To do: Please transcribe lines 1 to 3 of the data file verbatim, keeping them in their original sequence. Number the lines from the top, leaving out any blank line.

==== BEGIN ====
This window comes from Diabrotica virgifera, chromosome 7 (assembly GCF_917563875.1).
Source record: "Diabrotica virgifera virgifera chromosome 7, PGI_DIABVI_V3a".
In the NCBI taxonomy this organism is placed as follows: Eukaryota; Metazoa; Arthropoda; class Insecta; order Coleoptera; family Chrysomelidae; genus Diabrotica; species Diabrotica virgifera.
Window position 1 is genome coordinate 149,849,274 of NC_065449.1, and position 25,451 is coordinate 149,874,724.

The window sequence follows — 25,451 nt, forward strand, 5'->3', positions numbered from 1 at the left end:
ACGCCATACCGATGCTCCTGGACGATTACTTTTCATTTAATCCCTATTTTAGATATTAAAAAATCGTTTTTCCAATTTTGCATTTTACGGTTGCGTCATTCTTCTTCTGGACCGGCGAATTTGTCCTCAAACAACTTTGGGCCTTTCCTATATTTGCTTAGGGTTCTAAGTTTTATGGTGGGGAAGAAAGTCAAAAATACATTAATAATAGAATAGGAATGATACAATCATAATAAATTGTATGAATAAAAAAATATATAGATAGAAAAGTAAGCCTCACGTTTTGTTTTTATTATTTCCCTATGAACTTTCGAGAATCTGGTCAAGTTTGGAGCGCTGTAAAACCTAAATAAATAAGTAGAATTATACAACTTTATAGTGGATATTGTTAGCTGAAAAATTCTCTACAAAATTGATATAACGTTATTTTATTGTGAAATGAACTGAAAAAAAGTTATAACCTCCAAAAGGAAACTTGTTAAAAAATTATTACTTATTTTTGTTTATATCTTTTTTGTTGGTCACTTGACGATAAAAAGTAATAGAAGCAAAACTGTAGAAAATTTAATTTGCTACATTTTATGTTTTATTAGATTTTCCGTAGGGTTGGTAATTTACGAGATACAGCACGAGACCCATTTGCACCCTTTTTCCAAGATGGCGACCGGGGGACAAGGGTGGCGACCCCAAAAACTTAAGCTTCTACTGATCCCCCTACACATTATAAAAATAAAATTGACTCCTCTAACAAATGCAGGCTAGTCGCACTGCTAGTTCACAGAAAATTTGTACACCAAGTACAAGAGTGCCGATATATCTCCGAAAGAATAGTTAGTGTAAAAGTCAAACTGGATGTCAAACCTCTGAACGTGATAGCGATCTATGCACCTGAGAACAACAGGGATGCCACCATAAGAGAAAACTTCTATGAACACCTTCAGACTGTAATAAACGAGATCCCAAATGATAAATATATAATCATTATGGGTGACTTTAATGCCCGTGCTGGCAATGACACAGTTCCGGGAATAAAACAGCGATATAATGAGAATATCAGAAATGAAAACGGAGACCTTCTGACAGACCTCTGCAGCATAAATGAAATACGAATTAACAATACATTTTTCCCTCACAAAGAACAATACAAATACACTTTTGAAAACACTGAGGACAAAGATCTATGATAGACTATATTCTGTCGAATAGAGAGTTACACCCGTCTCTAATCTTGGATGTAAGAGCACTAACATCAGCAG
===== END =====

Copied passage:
This window comes from Diabrotica virgifera, chromosome 7 (assembly GCF_917563875.1).
Source record: "Diabrotica virgifera virgifera chromosome 7, PGI_DIABVI_V3a".
In the NCBI taxonomy this organism is placed as follows: Eukaryota; Metazoa; Arthropoda; class Insecta; order Coleoptera; family Chrysomelidae; genus Diabrotica; species Diabrotica virgifera.